Kathryn Stecco on Working as a Medical Device Entrepreneur

Medgadget recently had the opportunity to interview Dr. Kathryn Stecco, a globetrotting surgeon and an entrepreneur in the medical device space. Stecco is at once a medical consultant and monitor at BaroSense Inc., a surgical consultant at Mach Labs L.P., medical director of Nfocus Neuromedical Inc., and an external consultant to AKA Lifesciences. Stecco, who calls Silicon Valley home, has worked with local medical device legends Thomas Fogarty and Mir Imran.

In this interview, she explains how studying medicine helped prepare her for working in the device field, and shares advice with physicians looking to follow a path similar to hers.

What attracted you to medicine initially?

I have always been an athlete so I had an inherent interest in anatomy and physiology. My parents worked in blue collar jobs and I was the first person to attend college. I put myself through medical school. So I was pretty much an entrepreneur at a young age and I wanted to have my own private practice. However, with the advent of managed health care, the entrepreneurial aspects of medicine completely changed since I first entered medical school.

How did you get interested in becoming an entrepreneur in the medical device arena?

I was fortunate to get accepted to Stanford to perform my surgical residency. Stanford is a special place because Silicon Valley is the capital of medical device start-ups. I was a surgical intern for Dr. Tom Fogarty on vascular surgery. That provided me the opportunity to operate with him and do pre-clinical research for several of his device companies. In addition, I met Mir Imran, one of the device gurus in the Valley. He subsequently took me under his wing as his medical director in his device incubator. I have been working with him for 12 years on all aspects of device development. Mir loves underdogs and he told me, "you can't learn to be an entrepreneur by getting an MBA."

Just because someone has a medical degree and license does not mean that they can't use their education and training for other things. There are so many opportunities for physicians besides pure clinical practice. We go through so many years of intense training so we are indoctrinated to think we should only be practicing medicine. Entrepreneurs think outside the box and are willing to take calculated risks and thus create their own path. I like working for myself because it provides the freedom to work on many different device opportunities and still see patients as part of a concierge general practice.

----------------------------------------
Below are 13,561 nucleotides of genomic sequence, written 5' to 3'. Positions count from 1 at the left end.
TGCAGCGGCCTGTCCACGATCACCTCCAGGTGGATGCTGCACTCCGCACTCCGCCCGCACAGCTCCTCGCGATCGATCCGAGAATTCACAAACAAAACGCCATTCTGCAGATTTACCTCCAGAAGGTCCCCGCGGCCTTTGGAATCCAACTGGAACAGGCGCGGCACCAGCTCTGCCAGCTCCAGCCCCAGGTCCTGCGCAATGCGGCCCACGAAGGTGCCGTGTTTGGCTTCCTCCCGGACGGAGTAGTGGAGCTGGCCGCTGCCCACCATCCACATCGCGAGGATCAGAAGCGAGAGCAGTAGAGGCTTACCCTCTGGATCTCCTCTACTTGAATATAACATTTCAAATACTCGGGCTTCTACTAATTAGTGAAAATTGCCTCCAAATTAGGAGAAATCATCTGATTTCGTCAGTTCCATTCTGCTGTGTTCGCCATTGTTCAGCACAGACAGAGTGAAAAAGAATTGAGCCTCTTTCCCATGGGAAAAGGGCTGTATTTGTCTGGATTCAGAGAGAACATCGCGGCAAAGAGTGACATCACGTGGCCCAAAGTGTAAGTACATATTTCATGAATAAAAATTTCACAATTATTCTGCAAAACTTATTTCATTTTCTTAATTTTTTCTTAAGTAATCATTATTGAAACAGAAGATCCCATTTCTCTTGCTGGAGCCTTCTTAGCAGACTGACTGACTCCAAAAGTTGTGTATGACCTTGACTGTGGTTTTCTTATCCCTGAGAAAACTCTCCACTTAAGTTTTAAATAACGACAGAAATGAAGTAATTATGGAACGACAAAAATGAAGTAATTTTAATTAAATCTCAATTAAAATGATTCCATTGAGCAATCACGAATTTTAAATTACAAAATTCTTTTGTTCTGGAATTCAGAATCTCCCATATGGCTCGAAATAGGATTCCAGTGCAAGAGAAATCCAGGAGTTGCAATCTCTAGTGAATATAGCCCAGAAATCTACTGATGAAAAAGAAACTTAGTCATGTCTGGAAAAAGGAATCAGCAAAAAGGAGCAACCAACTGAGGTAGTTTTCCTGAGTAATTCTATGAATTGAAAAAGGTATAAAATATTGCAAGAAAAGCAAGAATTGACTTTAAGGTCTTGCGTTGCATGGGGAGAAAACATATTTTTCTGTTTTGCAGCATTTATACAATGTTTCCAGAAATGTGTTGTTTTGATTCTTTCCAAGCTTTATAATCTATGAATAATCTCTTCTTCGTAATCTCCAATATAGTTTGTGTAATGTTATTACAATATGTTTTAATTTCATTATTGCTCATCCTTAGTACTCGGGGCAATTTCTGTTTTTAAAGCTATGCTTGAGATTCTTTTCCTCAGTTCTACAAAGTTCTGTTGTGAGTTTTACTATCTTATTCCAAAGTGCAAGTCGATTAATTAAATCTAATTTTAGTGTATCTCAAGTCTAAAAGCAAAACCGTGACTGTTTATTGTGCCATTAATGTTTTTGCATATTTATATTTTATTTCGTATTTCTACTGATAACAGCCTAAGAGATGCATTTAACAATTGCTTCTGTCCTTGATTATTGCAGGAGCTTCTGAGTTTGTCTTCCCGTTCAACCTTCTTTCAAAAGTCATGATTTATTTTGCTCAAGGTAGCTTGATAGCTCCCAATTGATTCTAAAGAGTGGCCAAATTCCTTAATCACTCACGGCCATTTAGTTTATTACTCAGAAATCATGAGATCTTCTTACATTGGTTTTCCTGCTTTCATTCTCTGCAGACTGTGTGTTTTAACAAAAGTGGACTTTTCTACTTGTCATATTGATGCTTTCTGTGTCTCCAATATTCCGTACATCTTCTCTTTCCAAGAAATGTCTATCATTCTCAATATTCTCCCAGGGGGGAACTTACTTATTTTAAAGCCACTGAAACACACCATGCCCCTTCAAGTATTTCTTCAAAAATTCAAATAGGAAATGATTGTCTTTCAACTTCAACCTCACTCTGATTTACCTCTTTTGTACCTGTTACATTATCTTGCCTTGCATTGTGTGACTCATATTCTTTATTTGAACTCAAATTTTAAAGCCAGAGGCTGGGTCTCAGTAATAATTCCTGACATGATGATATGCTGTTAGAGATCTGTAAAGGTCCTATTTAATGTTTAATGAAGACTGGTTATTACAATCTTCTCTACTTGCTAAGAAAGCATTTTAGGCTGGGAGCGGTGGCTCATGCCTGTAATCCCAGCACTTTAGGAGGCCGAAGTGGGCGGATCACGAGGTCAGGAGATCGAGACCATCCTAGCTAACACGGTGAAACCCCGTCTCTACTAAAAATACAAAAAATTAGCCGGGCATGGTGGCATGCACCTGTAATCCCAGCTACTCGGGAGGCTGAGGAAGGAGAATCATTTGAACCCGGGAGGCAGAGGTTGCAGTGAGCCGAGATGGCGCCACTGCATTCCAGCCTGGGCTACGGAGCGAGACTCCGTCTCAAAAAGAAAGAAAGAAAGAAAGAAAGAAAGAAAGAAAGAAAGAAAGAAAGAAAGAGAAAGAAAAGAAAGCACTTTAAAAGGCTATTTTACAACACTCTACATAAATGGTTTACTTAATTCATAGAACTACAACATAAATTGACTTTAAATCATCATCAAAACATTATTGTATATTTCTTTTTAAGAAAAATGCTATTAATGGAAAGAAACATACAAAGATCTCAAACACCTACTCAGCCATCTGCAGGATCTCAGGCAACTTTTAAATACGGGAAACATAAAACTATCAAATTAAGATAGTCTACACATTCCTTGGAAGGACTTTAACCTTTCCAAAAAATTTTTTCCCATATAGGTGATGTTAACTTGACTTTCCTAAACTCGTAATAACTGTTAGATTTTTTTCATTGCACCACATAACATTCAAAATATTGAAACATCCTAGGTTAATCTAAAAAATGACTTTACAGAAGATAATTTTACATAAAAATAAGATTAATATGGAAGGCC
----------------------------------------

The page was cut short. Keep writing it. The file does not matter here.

What advice would you give to a physician looking to enter the medical device industry?

You can't dabble in it and still practice medicine at a high level full time. You need to immerse yourself in the field and learn about all aspects of device development including clinical and regulatory matters, engineering research, business development, and patent law.

Further, physicians have many opportunities within the medical device industry. You can do venture capital, law, start companies, consult, become a medical officer, and work at small start-ups or large corporations. It is important to perform due diligence to understand the different avenues.

What kind of responsibilities do you have on a daily basis as an entrepreneur in the medical device sector?

I don't have a set schedule and I work seven days per week. I keep weird hours because I travel extensively overseas to run clinical trials. When I am in town, I do a lot of bench research and business development for new ideas I am working on with other partners.

How difficult is it to transition from practicing medicine to doing what you do now?

I think any transition is tough. You have to learn to live outside your box and comfort zone. I loved my surgical residency at Stanford and it was hard to leave. I definitely paid my dues and probably questioned if I made the right decision for a couple years but, deep down, I had complete conviction and faith about pursuing the entrepreneurial opportunities I saw in front of me.

Is there anything you miss by not focusing on clinical work?

I have physician friends who went into patent law and venture capital full time and they stopped practicing completely, which is fine because that is not their focus. I made a personal decision to keep seeing patients on a limited basis as part of a general practice in order to stay engaged in clinical medicine. In addition, I serve as the medical monitor for clinical trials I run. Therefore, I spend a lot of time in the operating rooms training physicians on devices and rounding with investigators in the hospital on a weekly basis all over the world.


This post also appears on medGadget, an Atlantic partner site.

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